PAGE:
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PHILIPPINE SUPREME COURT DECISIONS

EN BANC

[G.R. No. L-9515. February 20, 1957. ]

MARIA B. CASTRO, Petitioner, v. HON. BIENVENIDO A. TAN, Judge of the Court of First Instance of Manila, Branch XIII and WILLIAM L. BURR, Respondents.

Rosendo Tansinsin for Petitioner.

Jose Ma. Recto and Paterno R. Canlas for Respondents.


SYLLABUS


1. COURTS; MOOT QUESTIONS; NOT WITHIN THE FUNCTION OF COURT TO ACT UPON AND DECIDE. — As general rule, it is not within the function of a court to act upon and decide a moot question or speculative, theoretical, or abstract question or proposition, or a purely academic question, . . . The application of the rule that a court will not determine moot questions or abstract propositions has resulted in other expression or rules to the effect that the court will not express an opinion in a case in which no practical relief can be granted, or which can have no practical effect; . . . ." (1 C.J.S. pp. 1013-1015.)


D E C I S I O N


BENGZON, J.:


In a detainer suit in the Manila municipal court, William L. Burr was ordered to pay Maria B. Castro accrued rents amounting to P9,225 plus P1,000 as attorneys fees.

Burr appealed to the Court of First Instance and filed a supersedeas bond in the amount of P10,225 "to secure the payment to the plaintiff (Castro) of the rents, damages and costs adjudicated to the plaintiff in the appealed decision up to the rendition thereof in the event the said decision be affirmed by the appellate court." It was subscribed by him as principal, and by the Associated Insurance & Surety Co., Inc. as surety.

After a regular hearing, the Hon. Bienvenido A. Tan, Judge of the Manila court of first instance, found that full enjoyment of his mental-faculties. It should be stated reversed the decision, and awarded Burr P2,000 as attorneys fees to be paid by plaintiff after deducting the corresponding rent for five days. About a week later, Burr submitted a motion to cancel the supersedeas bond, for being functus officio, in view of the decision favorable to him, Maria B. Castro objected, contending that the Court’s decision had not yet become final, and that the bond answered for rents "down to the time of final judgment in the action."

The judge granted the motion explaining (1) there was no reason for the bond to subsist, inasmuch as the decision it sought to stay had become functus officio and (2) the supersedeas bond should continue only when "it is the defendant who appeals from the decision of the court of first instance" — which was not the case.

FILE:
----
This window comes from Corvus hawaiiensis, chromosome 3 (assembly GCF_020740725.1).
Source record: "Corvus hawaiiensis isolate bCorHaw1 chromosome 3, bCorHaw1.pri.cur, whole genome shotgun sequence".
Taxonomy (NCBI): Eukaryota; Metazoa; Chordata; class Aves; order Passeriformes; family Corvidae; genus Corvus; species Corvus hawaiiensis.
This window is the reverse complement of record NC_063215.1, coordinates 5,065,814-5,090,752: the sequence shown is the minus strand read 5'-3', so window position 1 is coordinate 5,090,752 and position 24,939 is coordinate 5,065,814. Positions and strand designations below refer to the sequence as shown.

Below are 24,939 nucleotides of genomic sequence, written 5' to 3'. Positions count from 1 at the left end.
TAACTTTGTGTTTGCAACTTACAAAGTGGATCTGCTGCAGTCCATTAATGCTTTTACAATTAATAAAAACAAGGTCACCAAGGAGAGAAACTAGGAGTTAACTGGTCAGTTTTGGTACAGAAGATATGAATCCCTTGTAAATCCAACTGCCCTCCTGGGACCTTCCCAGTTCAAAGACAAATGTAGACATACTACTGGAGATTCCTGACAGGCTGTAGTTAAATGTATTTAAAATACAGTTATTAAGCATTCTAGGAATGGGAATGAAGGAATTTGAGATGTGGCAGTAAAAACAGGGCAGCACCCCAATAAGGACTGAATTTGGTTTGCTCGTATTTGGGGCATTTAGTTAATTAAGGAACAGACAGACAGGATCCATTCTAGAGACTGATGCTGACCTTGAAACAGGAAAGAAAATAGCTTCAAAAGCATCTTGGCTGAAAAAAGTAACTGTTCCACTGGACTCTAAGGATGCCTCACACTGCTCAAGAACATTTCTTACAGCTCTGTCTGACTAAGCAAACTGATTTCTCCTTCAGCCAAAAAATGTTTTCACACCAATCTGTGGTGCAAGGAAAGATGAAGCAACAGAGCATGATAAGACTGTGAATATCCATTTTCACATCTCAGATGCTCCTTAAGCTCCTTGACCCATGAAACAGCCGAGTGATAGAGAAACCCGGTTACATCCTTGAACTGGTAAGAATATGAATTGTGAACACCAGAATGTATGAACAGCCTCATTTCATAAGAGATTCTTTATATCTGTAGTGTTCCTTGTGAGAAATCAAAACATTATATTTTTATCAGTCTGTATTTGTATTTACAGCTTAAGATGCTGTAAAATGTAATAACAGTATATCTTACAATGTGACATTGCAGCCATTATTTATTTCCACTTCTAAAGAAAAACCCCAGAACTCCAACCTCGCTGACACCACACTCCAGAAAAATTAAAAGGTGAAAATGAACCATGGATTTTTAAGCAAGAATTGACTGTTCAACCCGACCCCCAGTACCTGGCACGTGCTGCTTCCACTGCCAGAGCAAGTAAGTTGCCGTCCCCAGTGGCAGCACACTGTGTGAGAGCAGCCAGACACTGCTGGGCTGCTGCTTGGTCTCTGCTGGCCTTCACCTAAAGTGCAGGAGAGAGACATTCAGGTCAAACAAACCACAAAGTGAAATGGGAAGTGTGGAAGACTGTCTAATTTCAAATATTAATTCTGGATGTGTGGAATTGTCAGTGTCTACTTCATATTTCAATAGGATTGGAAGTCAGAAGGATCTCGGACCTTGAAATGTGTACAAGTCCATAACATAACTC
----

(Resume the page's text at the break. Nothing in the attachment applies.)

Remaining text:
Having failed in a motion to reconsider, Maria B. Castro instituted this special civil action to vacate the order of cancellation, alleging want of jurisdiction and/or abuse of discretion.

Thereafter she brought to the Court of Appeals the main case, insisting on her right to collect rents. And she won: she got in that Court judgment for rents in the sum of P9,225. But the quashing of the bond was not discussed in such appeal.

Answering the complaint before us, William L. Burr as respondent defended his co-respondent’s order on the very grounds hereinbefore stated. He also argued that petitioner should have appealed the order in due time to the Court of Appeals, instead of starting this new litigation.

One thing is noticeable: the Associated Insurance & Surety Co., Inc. is not a party before this Court. Therefore any judgment in this case revoking Judge Tan’s order and/or reviving the supersedeas bond will not affect said Surety Co. To direct its inclusion will not do; because, as to such surety the cancellation order has become final long ago.

On the other hand, a judgment herein against Burr would entail no material advantage to petitioner. Bond or no bond, she is entitled to recover rents from him in accordance with the decision of the Court of Appeals.

Now, then, as the other respondent is merely a nominal party, the issues framed for our resolution become no more than academic, of no practical effect.

". . ., as a general rule it is not within the function of a court to act upon and decide a moot question or speculative, theoretical, or abstract question or proposition, or a purely academic question, . . . .

The application of the rule that a court will not determine moot questions or abstract propositions has resulted in other expressions or rules to the effect that the court will not express an opinion in a case in which no practical relief can be granted, or which can have no practical effect; . . . ." (1 C. J. S. pp. 1013-1015.)

This case is moot and should be, as it is hereby dismissed 1 without costs. So ordered.

Paras, C.J., Padilla, Montemayor, Reyes, A., Bautista Angelo, Labrador, Concepcion, Reyes, J. B. L., Endencia and Felix, JJ., concur.

Endnotes:



1. Garduño v. Diaz, 46 Phil. 472; Moon v. Harison, 43 Phil. 28; Yu Sio v. Court of Appeals, 47 Off. Gaz. 5078.

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